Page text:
Monday, September 19, 2011

Respect for Acting...AND your fellow Actors

Actors involved with Community Theatre are usually involved as a volunteer and are offering their time, experience and abilities as such for free. Having said this, one would assume that anyone and everyone who is involved as an actor would be doing it for the passion and love of acting.  How is it then that so many actors quit, don't show up to rehearsals, arrive late and don't apologize to their director and fellow actors when they have inconvenienced them all?

I must admit that I do not honestly know how professional theatre is run or what the expectations are of their paid actors.  I do however know that they expect their actors to show-up or they will be replaced by someone else.  In Community Theatre, actors cannot always be simply replaced because of time restrictions, deadlines, etc.  Most directors will choose to continue working with someone who continuously arrives late to rehearsals or isn't learning their lines or doing their homework because it's easier or because there's only a few rehearsals left before opening night. I am NOT one of those directors.

I am appalled and infuriated when an actor in MY show decides to simply "not come" to rehearsal.  I consider myself an understanding individual however, I cannot understand how an actor can NOT show up for a rehearsal, NOT call me to inform me that they won't be there AND NOT apologize to their fellow actors for not being there! The whole purpose of rehearsals is to become familiar and comfortable with your fellow actors so that when it comes to show time - you've got each others' backs.  A rehearsal cannot proceed when only half of a cast shows up.  The actors that DO show up cannot rehearse and practice acting and reacting to someone who is not there.  These missing actors are not just letting their director down - they are letting the entire production down.

People who know me as an actor or director know that I'm always saying "don't shoot yourself in the foot".  I cannot seem to say it enough and still, the meaning is lost on people.  What I mean by this is simple - if you don't do the work, if you don't show up, if you let down a single director, if you abandon your fellow actors in a single production, people WILL NOT work with you again.  Theatre is a close community (here in London, Ontario) and everyone quickly gets to know of and about EVERYONE.  If you have one actor or one director who won't work with you again, you can bet your life that they will convince someone else not to work with you as well.

I understand that things come up with work and personal life and, sometimes, an actor won't be able to make it to rehearsal or make it on time.  THIS is why each actor is given a contact sheet at the onset of rehearsals so that they can give the director or stage manager a call and inform them of the situation.  By not calling, you are disrespecting your director and your fellow actors who are depending on your being there.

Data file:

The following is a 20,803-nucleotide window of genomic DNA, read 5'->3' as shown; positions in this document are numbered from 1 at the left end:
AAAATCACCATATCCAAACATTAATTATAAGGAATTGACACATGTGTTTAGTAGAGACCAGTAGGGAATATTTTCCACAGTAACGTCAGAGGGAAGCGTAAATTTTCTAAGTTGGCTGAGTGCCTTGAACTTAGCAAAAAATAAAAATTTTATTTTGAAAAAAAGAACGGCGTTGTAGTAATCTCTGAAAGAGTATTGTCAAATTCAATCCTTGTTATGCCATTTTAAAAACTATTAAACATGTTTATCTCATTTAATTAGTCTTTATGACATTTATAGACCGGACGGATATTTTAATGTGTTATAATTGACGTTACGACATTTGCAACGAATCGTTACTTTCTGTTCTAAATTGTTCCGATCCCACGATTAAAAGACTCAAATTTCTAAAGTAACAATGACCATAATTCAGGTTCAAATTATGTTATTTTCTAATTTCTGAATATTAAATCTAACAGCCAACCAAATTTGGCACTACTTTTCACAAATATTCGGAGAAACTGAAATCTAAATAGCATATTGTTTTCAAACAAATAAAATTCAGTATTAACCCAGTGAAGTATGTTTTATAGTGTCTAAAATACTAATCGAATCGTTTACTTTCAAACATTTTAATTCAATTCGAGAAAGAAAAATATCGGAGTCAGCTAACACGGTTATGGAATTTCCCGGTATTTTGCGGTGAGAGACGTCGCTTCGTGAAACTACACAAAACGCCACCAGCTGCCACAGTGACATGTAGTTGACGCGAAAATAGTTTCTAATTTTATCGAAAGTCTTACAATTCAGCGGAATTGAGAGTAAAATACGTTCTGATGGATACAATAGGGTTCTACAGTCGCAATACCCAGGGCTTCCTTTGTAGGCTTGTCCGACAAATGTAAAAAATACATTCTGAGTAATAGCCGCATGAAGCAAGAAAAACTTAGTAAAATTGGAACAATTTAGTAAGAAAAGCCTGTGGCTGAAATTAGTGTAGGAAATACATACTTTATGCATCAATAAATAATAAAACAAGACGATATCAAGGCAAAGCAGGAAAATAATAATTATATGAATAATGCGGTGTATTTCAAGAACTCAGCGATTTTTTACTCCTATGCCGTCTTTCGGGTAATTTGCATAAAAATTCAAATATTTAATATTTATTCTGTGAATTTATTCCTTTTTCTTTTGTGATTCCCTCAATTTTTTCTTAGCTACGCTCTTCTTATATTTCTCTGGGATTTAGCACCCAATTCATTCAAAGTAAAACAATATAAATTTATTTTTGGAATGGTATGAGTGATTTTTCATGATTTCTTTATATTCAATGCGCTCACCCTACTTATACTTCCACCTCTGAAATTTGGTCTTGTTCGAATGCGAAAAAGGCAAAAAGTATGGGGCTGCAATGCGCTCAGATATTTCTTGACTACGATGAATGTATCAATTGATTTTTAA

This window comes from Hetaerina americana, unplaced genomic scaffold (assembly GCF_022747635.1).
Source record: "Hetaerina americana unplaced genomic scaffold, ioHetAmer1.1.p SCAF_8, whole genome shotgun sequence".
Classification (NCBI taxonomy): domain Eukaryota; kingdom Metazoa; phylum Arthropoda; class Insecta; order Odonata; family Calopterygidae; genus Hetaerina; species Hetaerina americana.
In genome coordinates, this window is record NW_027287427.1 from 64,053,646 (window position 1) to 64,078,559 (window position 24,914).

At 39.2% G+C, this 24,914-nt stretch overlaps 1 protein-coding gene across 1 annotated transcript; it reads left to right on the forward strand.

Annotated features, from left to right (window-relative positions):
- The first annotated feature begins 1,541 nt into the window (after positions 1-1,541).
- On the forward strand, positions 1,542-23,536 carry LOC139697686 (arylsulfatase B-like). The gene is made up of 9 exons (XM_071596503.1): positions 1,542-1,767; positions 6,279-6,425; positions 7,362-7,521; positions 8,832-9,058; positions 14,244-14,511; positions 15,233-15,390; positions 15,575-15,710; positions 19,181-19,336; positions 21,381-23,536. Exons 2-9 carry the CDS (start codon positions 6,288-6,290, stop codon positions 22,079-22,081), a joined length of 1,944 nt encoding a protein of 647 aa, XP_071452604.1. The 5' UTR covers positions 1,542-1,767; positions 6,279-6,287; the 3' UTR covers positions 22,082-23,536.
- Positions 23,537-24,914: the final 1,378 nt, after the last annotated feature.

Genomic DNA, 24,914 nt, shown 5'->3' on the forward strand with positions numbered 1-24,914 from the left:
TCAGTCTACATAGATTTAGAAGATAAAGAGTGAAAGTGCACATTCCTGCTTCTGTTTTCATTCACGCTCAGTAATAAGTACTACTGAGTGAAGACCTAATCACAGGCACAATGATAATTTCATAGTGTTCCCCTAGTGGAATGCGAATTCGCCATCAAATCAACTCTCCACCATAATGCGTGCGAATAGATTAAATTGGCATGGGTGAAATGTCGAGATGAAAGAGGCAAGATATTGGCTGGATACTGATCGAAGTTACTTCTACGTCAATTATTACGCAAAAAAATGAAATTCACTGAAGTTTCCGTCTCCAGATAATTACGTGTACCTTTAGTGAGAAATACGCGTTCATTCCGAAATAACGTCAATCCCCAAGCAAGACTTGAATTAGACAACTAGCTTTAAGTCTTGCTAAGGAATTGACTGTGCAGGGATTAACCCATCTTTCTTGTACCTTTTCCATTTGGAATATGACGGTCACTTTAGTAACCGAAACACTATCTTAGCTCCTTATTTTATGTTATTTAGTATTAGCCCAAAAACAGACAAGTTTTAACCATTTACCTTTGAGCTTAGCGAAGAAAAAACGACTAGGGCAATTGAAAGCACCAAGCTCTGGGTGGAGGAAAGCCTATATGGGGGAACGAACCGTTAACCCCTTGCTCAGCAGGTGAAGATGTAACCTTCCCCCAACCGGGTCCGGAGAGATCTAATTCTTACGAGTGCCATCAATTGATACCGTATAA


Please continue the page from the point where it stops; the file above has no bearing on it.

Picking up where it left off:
In Community and Alternative Theatre, the most important thing you can bring to a production as an actor is your dependability. NOT your acting ability. People can be taught and trained on how to express emotions, feelings and thoughts - they CANNOT be trained to show up.

As an actor in Theatre, whether it be professional or amateur, you WILL gain a reputation.  
The type of reputation you acquire - is YOUR choice.


  1. I totally agree with you! I really do pride myself on being extremely reliable and unfortunately I tend to expect the same out of others. When I've directed, I've often been very let down by my cast/crew, but having said that, it has generally been only one or two people. I have made mental note and will never cast those people again.

    My husband, when my rehearsal time conflicts with something he wants to do, always says to me "why do you have to go to EVERY SINGLE REHEARSAL??!!! No one else does!" Well boo to them. It is important to me to give 100% of myself to a production when I make that original commitment to the director. I am usually the first off-book. I arrive 15 minutes early to help setup and I stay to help teardown. I just think that this is how it should be - in theatre AND in life.

  2. Wow. You and I are rare types indeed.
    Glad to see I'm not the only theatre nut out there :)
    All the best and keep breaking legs!

  3. Feel free to post a link on my facebook page to your blog, 'cause I'm with you 100%. I do not recognize the difference between pro and amateur. What bullocks ...I've seen amazing amateur shows and shitty pro's the same way I feel about attitude...shitty behaviour is not acceptable with any theatre group or shouldn't be...I've had to fire actors, a director. I've seen actors get 3 roles after they've been cast in one of my shows and then they miss most of our rehearsals and wonder why the axe falls..This is not personal..I like many of these people. I also DO NOT like it when an actor rewrites the script. After one experience with this, the next show that person auditioned for (that I was involved in), I stated to the team: "If this person is hired, I'm off the team." I'm sick of it but don't hold grudges. I think it's immaturity combined with DIVAness but there is nothing devine about them from my point of view.

  4. Thanks Donald - well said :) I'll take you up on that and post a link to my blog on your Facebook page. Much thanks :)